Usually a lightly perfumed variety, in the hands of Gravner, Ribolla Gialla becomes intensely rich, and the reason is his use of amphorae. These days there is a sense that amphorae are becoming rather fashionable in some circles, especially with the growing interest in the wines of Georgia, which had been overlooked for so long and which suffered from a Soviet regime that demanded quantity rather than quality.

A pioneer in the region

Joško Gravner is seen as a pioneer in Europe for his use of amphorae in wine making. Credit: Photo courtesy of Gravner winery.

Joško Gravner is seen as a pioneer in Europe for his use of amphorae in wine making. Credit: Photo courtesy of Gravner winery.

However, in Europe, Gravner is seen as a pioneer. His daughter, Jana, explained that his eureka moment came on a visit to California in the mid-1980s. There was much talk and tasting focused on selected cultured yeast, and he thought: If this is the future, I do not want to be part of it. He looked at the old methods and discovered that the amphora is the oldest wine container. Indeed, if you visit the Georgian National Museum in Tbilisi, you will see an amphora that was used for wine making in 6000 BC. The presence of tartaric acid indicates a fermentation, rather than merely the storage of the grapes.

It took a few more years before Joško brought amphorae from Georgia. Jana remembered how they arrived, from the Caucuses in a Georgian lorry, in December 1996. They had bought 90 amphorae, but only 45 survived the long journey by road completely intact, despite being protected by large rubber tires. There is something about the clay of Kakheti, the region of eastern Georgia, that is particularly suitable for the production of amphorae, and in addition Georgian clay is free of heavy metal, whereas European clay tends to contain lead.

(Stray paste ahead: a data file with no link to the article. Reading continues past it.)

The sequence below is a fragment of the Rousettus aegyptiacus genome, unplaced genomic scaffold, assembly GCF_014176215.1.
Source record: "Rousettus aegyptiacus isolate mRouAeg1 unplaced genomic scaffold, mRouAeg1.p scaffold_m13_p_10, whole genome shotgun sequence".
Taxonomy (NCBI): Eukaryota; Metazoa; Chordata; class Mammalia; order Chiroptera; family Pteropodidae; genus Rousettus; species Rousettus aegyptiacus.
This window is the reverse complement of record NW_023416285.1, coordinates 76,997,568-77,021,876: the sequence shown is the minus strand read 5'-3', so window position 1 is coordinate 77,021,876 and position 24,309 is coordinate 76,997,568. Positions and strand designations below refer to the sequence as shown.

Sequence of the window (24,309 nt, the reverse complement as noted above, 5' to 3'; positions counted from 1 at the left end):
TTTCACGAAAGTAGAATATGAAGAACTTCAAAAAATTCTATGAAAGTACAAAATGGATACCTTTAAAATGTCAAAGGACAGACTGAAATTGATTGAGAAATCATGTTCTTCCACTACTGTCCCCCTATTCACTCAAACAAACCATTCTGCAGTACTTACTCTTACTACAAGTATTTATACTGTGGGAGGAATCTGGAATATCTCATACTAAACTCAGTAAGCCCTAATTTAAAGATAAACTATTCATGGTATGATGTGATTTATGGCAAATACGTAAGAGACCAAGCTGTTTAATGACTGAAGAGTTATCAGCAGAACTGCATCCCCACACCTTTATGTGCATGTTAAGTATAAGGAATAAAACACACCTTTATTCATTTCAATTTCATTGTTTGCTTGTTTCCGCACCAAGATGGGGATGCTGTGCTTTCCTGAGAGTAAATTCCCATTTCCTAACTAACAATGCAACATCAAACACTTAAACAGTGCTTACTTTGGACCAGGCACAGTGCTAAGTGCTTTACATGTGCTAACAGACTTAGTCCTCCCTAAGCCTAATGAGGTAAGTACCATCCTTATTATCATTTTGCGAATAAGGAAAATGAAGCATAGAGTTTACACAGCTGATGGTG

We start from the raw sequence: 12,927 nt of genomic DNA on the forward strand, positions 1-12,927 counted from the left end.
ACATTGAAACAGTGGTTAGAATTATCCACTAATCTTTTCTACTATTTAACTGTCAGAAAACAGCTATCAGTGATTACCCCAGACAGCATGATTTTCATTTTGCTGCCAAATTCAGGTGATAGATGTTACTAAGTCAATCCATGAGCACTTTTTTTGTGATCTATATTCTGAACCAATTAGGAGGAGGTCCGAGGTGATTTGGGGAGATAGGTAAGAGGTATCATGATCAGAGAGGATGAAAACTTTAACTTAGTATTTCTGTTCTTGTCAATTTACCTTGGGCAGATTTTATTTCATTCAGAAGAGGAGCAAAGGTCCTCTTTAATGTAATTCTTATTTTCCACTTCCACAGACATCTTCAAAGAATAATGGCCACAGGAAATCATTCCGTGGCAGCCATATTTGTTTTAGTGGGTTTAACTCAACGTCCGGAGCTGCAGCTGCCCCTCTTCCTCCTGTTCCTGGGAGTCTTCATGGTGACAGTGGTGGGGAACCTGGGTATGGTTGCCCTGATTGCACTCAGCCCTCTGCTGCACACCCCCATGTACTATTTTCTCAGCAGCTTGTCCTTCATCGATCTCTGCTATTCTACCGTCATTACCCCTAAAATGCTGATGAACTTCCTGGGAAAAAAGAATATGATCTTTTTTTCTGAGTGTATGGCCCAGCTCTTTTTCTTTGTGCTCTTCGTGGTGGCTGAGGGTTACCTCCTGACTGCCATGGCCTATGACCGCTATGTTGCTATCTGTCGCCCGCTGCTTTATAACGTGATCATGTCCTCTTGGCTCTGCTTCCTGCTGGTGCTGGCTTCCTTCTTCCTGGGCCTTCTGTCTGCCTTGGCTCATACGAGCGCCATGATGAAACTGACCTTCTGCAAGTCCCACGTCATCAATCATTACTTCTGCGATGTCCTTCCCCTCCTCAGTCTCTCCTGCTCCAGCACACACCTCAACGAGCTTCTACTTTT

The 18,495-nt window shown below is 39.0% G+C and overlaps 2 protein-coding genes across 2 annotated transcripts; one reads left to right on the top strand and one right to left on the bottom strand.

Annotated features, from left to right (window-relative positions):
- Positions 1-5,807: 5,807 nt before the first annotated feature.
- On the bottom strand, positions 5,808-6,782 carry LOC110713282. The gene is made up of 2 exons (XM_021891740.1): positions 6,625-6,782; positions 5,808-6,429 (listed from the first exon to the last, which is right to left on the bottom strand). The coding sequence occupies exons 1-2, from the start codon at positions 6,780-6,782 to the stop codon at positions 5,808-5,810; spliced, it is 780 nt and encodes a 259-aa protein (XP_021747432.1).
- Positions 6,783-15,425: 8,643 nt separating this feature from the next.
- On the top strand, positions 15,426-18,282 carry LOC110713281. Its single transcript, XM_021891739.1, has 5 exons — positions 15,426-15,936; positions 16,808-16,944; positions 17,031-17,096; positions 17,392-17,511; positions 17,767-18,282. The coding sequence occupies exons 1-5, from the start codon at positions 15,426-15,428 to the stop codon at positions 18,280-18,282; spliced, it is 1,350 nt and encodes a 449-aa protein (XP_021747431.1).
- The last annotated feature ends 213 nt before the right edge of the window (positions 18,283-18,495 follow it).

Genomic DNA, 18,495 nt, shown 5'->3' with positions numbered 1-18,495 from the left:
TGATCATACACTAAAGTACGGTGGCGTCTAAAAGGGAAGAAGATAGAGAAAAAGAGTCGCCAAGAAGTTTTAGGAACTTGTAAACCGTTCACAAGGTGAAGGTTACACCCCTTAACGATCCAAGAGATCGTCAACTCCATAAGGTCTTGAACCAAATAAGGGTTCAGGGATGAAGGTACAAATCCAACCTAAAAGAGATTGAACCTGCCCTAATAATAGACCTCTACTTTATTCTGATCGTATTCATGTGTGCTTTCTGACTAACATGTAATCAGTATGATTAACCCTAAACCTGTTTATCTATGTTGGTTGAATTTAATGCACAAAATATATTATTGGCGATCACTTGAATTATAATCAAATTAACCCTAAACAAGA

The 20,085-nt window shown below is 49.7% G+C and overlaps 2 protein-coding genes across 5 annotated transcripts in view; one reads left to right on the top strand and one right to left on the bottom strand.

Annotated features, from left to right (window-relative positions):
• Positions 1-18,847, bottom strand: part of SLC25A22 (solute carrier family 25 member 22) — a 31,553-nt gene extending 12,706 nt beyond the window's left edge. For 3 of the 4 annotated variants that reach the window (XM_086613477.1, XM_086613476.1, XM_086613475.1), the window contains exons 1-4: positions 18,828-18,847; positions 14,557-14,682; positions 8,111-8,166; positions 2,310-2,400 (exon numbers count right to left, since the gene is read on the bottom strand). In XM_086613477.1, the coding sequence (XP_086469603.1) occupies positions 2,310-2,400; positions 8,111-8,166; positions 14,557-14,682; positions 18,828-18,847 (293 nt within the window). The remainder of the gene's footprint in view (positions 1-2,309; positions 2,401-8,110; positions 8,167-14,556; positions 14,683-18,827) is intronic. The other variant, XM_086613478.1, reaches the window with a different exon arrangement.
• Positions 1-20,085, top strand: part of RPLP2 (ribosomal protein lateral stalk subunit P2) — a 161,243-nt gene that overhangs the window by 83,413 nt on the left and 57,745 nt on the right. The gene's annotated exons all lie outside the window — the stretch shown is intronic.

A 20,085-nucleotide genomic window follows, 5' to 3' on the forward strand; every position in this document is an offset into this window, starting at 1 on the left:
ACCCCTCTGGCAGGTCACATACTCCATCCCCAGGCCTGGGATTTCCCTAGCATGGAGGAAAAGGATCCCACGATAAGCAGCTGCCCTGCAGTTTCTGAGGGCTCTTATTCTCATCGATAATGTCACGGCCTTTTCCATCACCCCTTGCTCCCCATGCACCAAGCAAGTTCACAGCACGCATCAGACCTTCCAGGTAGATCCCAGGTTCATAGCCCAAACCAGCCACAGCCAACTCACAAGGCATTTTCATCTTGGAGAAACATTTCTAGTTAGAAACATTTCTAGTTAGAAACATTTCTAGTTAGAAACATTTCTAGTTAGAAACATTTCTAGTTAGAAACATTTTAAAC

The underground cellar

The qvevri, or cellar of amphorae, at Gravner. After fermentation, the grapes are moved to barrels. Credit: Photo courtesy of Gravner winery.

The qvevri, or cellar of amphorae, at Gravner. After fermentation, the grapes are moved to barrels. Credit: Photo courtesy of Gravner winery.

A cellar of amphorae, or qvevri, as they are called in Georgia, is a wonderful place, with an atmosphere all of its own. In fact, there is very little actually to see, as the qvevri are buried in the ground. To build a qvevri cellar, you begin by digging a large hole, as though you were building a swimming pool. The qvevri, which are no bigger than about 2,000 liters, are then put in place, and the soil replaced around them.

Working with qvevri demands minimum equipment. The interior surfaces are treated with beeswax in Georgia, and then again when they arrive in Collio, as the beeswax provides a neutral protective coating. The soil provides a natural temperature control for the fermentation, so no refrigeration is necessary. The grapes are de-stemmed — they may use some of the stalks, as that helps break up the cap of skins — and the wine is left to ferment, and then once the malolactic fermentation is finished, the amphorae are sealed and the young wine is simply left to its own devices. It will fall clear naturally. The 2015 vintage was pressed in March and was then returned to the amphorae, where it will stay until the end of September. And then it will be kept in a barrel for a further six years before bottling. Joško and his daughter attach great importance to the seven-year cycle, and their riserva wines are aged for 14 years.

A constantly changing wine

Gravner’s Ribolla Gialla has a touch of honey, as well as streaks of minerality and tannin. Credit: Photo courtesy of Gravner winery.

Gravner’s Ribolla Gialla has a touch of honey, as well as streaks of minerality and tannin. Credit: Photo courtesy of Gravner winery.